Purpose: The purpose of this paper is to understand the nature of staff/employee (i.e. learning and teaching, curriculum support and administrative staff) perceptions, anxieties and worries about early merger change in the UK further education (FE) sector. Design/methodology/approach: Survey data were collected from 128 out of 562 employees to examine perceptions of psychological contract (post-merger announcement) on an FE college in England. Paired t-tests were used to analyse quantitative data. Additionally, a content analysis of open-ended questions was incorporated as part of a combined methods survey evaluation approach for discussion and triangulation purposes. Findings: Quantitative results from t-tests showed there had been a decrease in the perception of fulfilled obligations in nine of the ten areas of the psychological contract. Qualitative results indicated that communications, job security and uncertainty were common negative outcomes post-merger announcement. Implications for education managers from the case study include: a need for improved organizational communication; developing trust and mentorship for greater employee support, as well as; promoting further employee training and new opportunities for teamwork. Research limitations/implications: Psychological contract theories for evaluating organizational change are useful given the recent interest in sharing public services and institutional mergers in the UK. This research demonstrates the benefits of using psychological contract, as well as how to apply such an evaluation for understanding staff concerns. Originality/value: The paper demonstrates a usable (psychological contract) survey evaluation approach for studying the impact of early merger change on staff in the FE, or higher education sectors in the UK (or elsewhere).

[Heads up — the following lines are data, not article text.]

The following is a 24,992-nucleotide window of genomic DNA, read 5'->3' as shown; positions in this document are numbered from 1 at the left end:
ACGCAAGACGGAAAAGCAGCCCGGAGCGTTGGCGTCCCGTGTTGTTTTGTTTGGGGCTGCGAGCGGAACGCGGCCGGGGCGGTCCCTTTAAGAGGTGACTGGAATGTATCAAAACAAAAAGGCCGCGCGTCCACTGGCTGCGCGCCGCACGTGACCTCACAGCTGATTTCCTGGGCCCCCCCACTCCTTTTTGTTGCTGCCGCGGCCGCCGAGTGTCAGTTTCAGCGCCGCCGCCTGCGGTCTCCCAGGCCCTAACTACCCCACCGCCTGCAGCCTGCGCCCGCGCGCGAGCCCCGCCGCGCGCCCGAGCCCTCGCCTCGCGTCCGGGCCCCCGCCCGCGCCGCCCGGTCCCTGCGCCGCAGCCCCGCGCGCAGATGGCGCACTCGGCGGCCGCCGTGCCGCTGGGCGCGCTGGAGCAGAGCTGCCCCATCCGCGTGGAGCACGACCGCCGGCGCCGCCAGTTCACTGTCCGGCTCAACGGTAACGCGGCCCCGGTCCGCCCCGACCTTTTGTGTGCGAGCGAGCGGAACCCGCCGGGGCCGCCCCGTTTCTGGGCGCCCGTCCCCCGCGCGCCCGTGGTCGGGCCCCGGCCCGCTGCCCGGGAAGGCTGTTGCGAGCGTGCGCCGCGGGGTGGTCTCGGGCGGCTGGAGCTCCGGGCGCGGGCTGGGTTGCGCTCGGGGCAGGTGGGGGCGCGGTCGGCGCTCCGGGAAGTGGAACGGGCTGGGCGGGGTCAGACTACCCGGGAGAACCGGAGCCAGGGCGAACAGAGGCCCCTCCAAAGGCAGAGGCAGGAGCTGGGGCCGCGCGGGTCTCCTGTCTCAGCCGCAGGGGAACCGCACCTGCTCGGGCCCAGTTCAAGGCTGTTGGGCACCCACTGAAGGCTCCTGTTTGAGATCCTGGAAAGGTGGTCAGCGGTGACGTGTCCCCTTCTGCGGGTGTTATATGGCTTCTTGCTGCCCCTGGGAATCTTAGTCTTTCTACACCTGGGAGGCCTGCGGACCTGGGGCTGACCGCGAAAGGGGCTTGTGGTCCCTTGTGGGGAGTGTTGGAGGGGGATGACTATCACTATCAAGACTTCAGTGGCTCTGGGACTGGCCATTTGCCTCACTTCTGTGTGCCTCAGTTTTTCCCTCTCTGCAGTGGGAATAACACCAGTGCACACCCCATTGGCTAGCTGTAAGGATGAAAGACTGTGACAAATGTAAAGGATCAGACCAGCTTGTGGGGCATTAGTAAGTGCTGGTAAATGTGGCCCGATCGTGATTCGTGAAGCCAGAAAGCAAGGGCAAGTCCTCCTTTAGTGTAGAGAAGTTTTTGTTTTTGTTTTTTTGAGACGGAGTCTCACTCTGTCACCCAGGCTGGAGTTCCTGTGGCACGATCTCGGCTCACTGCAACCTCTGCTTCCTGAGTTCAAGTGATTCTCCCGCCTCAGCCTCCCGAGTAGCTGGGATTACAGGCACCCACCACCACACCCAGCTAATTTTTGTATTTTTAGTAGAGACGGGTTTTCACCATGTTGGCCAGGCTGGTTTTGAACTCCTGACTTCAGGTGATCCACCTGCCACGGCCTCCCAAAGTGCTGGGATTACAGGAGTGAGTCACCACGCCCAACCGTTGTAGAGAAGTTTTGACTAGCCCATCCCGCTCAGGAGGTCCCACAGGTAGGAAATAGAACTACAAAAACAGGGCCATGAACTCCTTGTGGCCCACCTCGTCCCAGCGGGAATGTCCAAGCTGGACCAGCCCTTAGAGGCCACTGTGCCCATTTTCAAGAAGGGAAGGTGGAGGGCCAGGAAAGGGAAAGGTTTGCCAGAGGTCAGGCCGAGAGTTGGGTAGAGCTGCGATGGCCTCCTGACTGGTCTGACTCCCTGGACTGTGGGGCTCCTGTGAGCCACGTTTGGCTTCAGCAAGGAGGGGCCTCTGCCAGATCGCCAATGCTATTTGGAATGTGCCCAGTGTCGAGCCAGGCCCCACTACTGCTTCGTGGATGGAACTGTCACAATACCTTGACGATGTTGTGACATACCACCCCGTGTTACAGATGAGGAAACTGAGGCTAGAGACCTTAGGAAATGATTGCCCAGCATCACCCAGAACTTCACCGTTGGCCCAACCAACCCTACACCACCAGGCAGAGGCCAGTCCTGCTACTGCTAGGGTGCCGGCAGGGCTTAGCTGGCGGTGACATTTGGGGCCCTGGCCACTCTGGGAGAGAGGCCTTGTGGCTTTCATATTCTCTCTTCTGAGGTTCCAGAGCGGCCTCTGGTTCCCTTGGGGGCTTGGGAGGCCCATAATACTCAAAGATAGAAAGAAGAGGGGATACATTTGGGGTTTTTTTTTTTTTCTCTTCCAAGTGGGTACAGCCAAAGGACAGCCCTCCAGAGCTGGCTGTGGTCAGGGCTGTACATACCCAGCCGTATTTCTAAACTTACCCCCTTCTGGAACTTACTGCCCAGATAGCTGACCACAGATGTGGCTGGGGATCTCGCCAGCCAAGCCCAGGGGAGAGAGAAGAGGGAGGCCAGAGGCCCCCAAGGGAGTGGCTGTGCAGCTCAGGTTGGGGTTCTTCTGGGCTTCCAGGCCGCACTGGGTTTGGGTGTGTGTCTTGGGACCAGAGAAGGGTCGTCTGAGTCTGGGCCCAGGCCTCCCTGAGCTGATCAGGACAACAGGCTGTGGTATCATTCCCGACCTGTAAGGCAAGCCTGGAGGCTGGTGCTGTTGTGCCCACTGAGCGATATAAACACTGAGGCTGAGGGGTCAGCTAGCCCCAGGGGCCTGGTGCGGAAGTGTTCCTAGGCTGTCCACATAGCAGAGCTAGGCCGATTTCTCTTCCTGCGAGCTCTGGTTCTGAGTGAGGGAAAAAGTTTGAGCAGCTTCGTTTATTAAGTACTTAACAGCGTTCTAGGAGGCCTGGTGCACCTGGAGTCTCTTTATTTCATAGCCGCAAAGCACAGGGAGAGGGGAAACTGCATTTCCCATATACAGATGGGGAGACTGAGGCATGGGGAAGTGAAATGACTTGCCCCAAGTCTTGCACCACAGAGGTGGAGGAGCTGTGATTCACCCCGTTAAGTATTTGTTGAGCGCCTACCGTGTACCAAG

- Further education
- Merger and acquisition
- Psychological contract
ASJC Scopus subject areas
- Organizational Behavior and Human Resource Management